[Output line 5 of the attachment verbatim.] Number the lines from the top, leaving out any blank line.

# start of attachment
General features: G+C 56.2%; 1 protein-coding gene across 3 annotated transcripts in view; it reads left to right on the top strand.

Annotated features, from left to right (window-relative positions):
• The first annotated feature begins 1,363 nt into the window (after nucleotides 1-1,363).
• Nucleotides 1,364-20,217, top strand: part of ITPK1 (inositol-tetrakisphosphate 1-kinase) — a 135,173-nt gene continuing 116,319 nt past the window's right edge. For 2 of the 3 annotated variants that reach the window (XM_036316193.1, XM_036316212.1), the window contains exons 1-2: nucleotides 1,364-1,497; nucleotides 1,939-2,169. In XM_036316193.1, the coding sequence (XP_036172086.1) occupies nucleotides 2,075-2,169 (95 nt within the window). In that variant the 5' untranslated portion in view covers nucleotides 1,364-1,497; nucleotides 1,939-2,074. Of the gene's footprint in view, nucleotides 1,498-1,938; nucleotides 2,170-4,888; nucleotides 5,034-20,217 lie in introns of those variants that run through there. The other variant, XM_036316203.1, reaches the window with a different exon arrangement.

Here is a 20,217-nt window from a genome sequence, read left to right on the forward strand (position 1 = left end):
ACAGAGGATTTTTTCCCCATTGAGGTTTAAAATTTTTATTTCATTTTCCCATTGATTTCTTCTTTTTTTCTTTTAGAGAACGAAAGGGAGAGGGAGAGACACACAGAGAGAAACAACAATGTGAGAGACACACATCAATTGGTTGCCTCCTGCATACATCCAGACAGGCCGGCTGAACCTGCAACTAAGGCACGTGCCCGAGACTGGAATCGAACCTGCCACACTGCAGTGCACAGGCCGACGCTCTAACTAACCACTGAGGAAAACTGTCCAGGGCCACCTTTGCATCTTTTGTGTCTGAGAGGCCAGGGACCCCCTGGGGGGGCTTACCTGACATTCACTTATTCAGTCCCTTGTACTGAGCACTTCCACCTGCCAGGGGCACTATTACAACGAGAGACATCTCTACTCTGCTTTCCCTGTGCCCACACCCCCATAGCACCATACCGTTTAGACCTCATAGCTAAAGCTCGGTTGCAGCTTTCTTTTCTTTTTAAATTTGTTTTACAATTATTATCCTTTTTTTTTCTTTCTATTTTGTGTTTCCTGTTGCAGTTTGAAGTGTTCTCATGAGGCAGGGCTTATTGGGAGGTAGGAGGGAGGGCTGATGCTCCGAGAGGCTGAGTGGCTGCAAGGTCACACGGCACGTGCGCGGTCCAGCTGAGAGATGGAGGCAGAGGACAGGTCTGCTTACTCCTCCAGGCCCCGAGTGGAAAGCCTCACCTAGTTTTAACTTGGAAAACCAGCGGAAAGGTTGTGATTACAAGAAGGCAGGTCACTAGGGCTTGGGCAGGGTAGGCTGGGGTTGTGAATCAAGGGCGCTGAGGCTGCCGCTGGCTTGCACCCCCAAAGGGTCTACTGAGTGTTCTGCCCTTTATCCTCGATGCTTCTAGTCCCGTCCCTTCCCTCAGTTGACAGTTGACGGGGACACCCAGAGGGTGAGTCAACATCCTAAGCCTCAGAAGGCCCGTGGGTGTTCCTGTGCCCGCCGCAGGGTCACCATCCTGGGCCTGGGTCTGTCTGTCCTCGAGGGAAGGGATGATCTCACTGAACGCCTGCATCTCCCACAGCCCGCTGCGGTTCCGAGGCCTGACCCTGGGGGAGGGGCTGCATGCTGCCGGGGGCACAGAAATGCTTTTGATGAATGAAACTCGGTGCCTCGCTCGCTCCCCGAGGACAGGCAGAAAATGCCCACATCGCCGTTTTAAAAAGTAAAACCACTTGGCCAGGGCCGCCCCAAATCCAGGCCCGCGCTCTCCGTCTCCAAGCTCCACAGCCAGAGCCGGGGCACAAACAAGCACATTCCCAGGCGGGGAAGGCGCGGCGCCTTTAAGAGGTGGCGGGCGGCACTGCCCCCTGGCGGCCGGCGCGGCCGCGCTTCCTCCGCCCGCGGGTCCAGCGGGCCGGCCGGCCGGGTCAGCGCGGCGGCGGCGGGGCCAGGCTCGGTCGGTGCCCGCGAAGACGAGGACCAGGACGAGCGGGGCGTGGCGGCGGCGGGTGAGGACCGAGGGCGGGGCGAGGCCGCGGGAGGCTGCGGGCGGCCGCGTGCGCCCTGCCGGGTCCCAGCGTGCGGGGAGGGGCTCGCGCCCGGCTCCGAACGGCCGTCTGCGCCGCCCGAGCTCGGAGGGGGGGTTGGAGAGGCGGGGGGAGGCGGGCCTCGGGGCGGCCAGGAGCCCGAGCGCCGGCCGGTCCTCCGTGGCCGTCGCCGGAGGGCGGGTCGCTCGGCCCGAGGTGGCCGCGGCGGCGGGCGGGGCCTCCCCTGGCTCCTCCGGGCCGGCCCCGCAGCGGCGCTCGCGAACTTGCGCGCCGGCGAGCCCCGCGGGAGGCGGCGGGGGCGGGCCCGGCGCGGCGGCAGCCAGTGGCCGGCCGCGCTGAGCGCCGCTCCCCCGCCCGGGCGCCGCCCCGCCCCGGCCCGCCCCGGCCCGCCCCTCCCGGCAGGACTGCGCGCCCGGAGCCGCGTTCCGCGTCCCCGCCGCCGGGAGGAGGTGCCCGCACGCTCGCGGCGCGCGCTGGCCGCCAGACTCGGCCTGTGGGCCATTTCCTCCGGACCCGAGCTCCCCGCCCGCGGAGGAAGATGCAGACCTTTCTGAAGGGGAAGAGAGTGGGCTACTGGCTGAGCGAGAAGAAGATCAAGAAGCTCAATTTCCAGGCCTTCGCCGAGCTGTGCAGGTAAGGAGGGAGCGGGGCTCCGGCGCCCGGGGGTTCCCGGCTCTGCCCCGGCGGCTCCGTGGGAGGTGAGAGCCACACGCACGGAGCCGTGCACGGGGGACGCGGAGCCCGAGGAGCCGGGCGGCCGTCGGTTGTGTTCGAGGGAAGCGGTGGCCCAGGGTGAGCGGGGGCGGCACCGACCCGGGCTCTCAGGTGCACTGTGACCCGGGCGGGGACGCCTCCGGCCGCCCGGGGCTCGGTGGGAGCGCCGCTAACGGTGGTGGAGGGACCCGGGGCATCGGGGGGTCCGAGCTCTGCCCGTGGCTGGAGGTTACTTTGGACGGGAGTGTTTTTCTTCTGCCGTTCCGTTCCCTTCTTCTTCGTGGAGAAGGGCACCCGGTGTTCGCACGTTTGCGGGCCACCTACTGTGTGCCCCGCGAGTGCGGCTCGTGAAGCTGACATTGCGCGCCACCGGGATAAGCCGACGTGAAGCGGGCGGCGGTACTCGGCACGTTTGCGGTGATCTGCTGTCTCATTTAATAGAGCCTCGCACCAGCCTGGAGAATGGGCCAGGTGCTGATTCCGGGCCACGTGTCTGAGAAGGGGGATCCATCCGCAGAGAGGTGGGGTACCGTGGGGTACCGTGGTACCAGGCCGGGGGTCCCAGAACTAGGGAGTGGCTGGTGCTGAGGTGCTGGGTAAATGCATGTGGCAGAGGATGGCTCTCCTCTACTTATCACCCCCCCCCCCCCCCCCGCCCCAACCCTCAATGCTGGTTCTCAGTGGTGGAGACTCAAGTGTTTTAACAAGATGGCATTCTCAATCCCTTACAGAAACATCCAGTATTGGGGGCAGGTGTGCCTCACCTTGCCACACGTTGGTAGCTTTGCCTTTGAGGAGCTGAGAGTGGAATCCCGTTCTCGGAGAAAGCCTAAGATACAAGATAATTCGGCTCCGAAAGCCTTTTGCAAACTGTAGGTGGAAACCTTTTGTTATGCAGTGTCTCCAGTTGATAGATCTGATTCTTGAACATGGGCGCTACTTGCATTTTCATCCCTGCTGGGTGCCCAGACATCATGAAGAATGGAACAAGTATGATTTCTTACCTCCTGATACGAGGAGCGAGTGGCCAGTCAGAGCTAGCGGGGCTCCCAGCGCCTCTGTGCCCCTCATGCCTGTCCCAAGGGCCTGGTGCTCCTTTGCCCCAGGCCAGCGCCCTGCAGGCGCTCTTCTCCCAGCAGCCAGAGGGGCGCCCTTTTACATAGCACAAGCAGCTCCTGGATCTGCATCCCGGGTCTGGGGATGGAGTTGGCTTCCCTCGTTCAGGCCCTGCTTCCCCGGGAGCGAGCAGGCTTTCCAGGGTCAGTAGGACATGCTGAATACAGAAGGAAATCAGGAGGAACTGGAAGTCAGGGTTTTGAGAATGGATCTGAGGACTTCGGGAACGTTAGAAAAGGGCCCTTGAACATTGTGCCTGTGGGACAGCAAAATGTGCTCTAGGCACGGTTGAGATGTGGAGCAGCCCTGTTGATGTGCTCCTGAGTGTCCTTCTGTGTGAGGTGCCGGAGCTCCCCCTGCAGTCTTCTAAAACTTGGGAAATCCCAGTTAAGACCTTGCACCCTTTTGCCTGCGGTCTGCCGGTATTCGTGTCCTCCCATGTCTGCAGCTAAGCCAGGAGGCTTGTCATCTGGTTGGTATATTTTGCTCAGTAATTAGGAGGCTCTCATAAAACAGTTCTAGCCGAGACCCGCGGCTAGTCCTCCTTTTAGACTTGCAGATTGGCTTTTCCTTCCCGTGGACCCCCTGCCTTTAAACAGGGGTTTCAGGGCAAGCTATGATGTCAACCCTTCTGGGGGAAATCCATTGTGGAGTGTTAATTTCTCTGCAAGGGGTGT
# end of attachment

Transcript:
Here is a 20,217-nt window from a genome sequence, read left to right on the forward strand (position 1 = left end):